To ‘muller’ is a well-understood verb in colloquial German, if a shade out of date. Some 36 years after Gerd Muller last graced the global footballing stage at the 1974 FIFA World Cup™, the term is set for an explosive comeback in the German-speaking world, thanks to Gerd’s namesake Thomas. Following his outstanding performance in South Africa, the 20-year-old has been named Hyundai Best Young Player of the 2010 FIFA World Cup by FIFA’s Technical Study Group (TSG).

“Thomas Muller’s rapid rise through the senior football ranks has been nothing short of remarkable. A fringe player with Bayern Munich just two seasons ago, and with a first international cap coming only in March of this year, the 20-year-old striker has captured the imagination of fans everywhere with his pulsating approach play and vital goals,” the TSG said last Friday at the announcement of a three-strong shortlist for the prestigious award.

Muller’s bustling display in Germany’s 3-2 win over Uruguay in Saturday’s third-place play-off, where he opened the scoring with his fifth goal of the tournament, ultimately saw the Bayern youngster edge out fellow candidates Giovani dos Santos (Mexico) and Andre Ayew (Ghana) for the award. Muller is the third German player to receive the accolade after Franz Beckenbauer (1966) and Lukas Podolski (2006).

“The honour will be with me for all time. It’s a terrific confirmation of the work I’ve put in over the last year, and it’s a huge honour to be part of a group including the likes of Beckenbauer and Pele. It also points to the excellent quality of our youth development work in Germany, so I’d like to take this opportunity to thank all the staff at Bayern Munich and the Germany national set-up, and the coaching team, who have always kept faith with me. I’ve really enjoyed my football with the lads here,” said the overjoyed winner, although he confessed to one slight regret: “What I really wanted was to win the World Cup as part of a team.”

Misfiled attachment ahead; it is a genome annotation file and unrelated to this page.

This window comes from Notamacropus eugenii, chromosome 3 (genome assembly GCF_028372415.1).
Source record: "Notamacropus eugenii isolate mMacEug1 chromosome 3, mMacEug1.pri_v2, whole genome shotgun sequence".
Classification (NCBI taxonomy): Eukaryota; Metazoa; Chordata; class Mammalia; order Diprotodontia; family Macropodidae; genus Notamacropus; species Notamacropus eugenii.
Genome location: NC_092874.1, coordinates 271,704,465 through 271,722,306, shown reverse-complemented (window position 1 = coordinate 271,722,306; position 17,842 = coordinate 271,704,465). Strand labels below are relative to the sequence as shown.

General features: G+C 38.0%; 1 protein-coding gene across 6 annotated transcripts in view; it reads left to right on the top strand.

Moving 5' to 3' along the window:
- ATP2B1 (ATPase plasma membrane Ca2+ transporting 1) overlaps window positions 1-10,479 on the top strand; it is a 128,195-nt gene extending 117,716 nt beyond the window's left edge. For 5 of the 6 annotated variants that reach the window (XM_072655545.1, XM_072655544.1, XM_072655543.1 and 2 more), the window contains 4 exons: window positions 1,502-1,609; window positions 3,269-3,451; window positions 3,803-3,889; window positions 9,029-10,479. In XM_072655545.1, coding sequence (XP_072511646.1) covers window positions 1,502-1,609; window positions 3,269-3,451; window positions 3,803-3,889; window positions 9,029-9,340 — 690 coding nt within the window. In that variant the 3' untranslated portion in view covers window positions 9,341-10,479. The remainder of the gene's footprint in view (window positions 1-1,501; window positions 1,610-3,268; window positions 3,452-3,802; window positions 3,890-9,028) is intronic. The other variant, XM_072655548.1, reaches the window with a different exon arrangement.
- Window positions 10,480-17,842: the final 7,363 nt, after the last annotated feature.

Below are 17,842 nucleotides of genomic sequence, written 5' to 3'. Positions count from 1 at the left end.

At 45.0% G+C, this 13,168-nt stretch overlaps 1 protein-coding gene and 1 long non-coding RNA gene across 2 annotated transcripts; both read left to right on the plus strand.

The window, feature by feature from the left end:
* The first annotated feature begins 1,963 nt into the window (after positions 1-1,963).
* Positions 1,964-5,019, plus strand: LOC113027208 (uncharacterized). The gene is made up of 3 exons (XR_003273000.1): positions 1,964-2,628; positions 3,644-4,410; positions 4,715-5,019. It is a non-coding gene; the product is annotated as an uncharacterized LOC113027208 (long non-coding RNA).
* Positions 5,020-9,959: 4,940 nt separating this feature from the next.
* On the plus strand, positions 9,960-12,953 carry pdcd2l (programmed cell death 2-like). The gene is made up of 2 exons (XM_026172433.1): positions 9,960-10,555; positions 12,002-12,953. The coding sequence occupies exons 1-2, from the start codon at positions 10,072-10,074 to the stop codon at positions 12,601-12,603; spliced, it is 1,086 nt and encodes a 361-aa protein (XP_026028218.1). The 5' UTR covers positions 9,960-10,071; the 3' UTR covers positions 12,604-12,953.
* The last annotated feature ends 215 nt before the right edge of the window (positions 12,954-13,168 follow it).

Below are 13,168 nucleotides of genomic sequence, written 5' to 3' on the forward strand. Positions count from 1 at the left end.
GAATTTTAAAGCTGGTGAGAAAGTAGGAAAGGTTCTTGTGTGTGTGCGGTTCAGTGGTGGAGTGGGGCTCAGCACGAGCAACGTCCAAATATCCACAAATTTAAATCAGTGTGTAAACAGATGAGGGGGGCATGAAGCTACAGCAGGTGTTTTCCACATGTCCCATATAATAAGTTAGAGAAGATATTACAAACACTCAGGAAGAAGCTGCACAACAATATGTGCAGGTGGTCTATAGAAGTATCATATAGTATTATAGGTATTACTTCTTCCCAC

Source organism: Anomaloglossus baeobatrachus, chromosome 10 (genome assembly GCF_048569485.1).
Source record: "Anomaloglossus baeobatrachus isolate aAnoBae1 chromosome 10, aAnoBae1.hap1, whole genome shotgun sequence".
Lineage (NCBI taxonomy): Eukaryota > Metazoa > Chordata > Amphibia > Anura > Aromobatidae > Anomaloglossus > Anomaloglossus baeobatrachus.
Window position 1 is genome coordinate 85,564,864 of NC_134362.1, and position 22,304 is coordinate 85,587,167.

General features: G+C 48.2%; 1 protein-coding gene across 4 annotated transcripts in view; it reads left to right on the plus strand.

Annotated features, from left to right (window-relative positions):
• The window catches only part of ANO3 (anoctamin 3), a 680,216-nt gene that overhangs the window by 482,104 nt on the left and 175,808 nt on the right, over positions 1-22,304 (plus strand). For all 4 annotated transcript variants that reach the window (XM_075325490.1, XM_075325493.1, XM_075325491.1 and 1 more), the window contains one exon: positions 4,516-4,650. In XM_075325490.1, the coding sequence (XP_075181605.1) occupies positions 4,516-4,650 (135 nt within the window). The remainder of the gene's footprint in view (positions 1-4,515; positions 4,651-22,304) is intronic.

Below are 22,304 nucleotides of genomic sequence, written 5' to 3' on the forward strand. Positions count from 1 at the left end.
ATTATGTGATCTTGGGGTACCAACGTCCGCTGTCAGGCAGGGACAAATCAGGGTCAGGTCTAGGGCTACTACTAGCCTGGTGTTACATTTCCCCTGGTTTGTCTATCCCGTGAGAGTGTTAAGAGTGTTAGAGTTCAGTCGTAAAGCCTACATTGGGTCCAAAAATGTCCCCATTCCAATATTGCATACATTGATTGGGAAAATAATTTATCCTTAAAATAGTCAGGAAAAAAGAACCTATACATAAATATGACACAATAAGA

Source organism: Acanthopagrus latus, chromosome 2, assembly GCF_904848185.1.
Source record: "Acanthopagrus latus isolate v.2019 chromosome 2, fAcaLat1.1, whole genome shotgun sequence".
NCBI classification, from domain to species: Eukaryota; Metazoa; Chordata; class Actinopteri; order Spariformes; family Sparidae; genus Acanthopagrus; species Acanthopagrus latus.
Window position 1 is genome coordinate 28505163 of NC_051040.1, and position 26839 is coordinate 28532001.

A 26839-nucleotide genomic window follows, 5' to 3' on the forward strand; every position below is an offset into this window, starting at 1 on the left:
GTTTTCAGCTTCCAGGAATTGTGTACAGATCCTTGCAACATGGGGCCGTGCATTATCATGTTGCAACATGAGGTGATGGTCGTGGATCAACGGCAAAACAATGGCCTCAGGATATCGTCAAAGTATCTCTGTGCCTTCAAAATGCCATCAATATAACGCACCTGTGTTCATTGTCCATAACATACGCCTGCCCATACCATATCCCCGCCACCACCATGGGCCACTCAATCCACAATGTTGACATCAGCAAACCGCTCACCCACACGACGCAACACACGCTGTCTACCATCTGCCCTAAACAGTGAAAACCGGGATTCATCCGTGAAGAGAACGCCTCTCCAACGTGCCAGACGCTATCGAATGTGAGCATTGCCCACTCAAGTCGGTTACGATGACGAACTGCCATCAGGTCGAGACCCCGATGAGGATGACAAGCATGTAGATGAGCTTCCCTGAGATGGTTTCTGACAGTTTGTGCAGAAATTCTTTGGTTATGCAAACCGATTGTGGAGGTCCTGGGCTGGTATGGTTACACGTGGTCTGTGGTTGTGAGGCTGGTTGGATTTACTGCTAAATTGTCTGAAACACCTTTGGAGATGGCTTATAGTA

That attitude reflects Muller’s extraordinary maturity for a player who only burst onto the scene a year ago. This season, Muller has helped Bayern to a German league and cup double, and appeared in the UEFA Champions League final against Inter Milan. The 1.86m striker played a total of 66 matches for club and country in 2009-10. “Looking back, it’s been an extraordinary development path, which nobody could have foreseen – myself included. Normally you’d say a Champions League final would be the absolute highlight of your season, but then you go to a World Cup and take yet another step forward. It’s unbelievable. Back in May, when I left Bayern and joined up with the national squad, I had a good feeling from the off. I sensed every player was utterly determined to do well at the World Cup.”

The Bavarian-born player’s record at his maiden FIFA World Cup rates as truly impressive: in six appearances, he has scored five goals and provided three assists. Furthermore, his goals have come from precisely five shots on target in South Africa, the definition of clinical finishing. Muller is not only the solitary 20-year-old to hit the target at the 2010 tournament, but also the second-youngest player of all time to net five times at a FIFA World Cup finals. That record belongs to the 17 years and 249 day-old Pele at Sweden 1958. users twice voted Muller their Budweiser Man of the Match (against England and Uruguay). The player was suspended for Germany’s 1-0 defeat to Spain in the semi-finals after receiving two yellow cards in previous matches.

During the tournament, numerous greats of the game queued up to heap praise on the rising star. “The lad has everything. He’s quick, he shoots with both feet, he’s good in the air, and he makes terrific runs down the channels. He’s a quick thinker, he reads the game well, and he has that precious nose for goal,” Gerd ‘Der Bomber’ Muller told when quizzed about his heir apparent.

The Best Young Player award has often proved the precursor to an illustrious career in senior football. Pele was the first recipient of the award in 1958, and winners since then have included Enzo Scifo (1986) and Michael Owen (1998).

Events in South Africa bode well for Thomas Muller’s future prospects and potential for achievement within the game. But as always, only time will tell, and the next step is up to him alone.